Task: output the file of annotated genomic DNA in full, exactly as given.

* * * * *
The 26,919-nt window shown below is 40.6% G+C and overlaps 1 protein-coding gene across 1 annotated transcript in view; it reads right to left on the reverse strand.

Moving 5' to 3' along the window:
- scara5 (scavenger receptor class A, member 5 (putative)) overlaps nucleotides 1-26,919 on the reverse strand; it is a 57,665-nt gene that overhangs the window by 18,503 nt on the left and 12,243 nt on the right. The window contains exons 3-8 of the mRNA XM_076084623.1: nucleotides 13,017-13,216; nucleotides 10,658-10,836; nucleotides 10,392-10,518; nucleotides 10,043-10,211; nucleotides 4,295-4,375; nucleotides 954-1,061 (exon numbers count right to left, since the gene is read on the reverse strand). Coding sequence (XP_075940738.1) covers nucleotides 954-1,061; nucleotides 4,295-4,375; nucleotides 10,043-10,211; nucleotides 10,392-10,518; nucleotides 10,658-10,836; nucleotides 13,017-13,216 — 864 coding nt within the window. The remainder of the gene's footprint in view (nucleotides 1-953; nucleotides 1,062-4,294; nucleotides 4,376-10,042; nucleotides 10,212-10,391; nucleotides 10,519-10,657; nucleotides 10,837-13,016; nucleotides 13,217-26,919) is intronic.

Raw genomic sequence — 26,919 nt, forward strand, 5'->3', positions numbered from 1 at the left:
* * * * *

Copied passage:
The 26,919-nt window shown below is 40.6% G+C and overlaps 1 protein-coding gene across 1 annotated transcript in view; it reads right to left on the reverse strand.

Moving 5' to 3' along the window:
- scara5 (scavenger receptor class A, member 5 (putative)) overlaps nucleotides 1-26,919 on the reverse strand; it is a 57,665-nt gene that overhangs the window by 18,503 nt on the left and 12,243 nt on the right. The window contains exons 3-8 of the mRNA XM_076084623.1: nucleotides 13,017-13,216; nucleotides 10,658-10,836; nucleotides 10,392-10,518; nucleotides 10,043-10,211; nucleotides 4,295-4,375; nucleotides 954-1,061 (exon numbers count right to left, since the gene is read on the reverse strand). Coding sequence (XP_075940738.1) covers nucleotides 954-1,061; nucleotides 4,295-4,375; nucleotides 10,043-10,211; nucleotides 10,392-10,518; nucleotides 10,658-10,836; nucleotides 13,017-13,216 — 864 coding nt within the window. The remainder of the gene's footprint in view (nucleotides 1-953; nucleotides 1,062-4,294; nucleotides 4,376-10,042; nucleotides 10,212-10,391; nucleotides 10,519-10,657; nucleotides 10,837-13,016; nucleotides 13,217-26,919) is intronic.

Raw genomic sequence — 26,919 nt, forward strand, 5'->3', positions numbered from 1 at the left: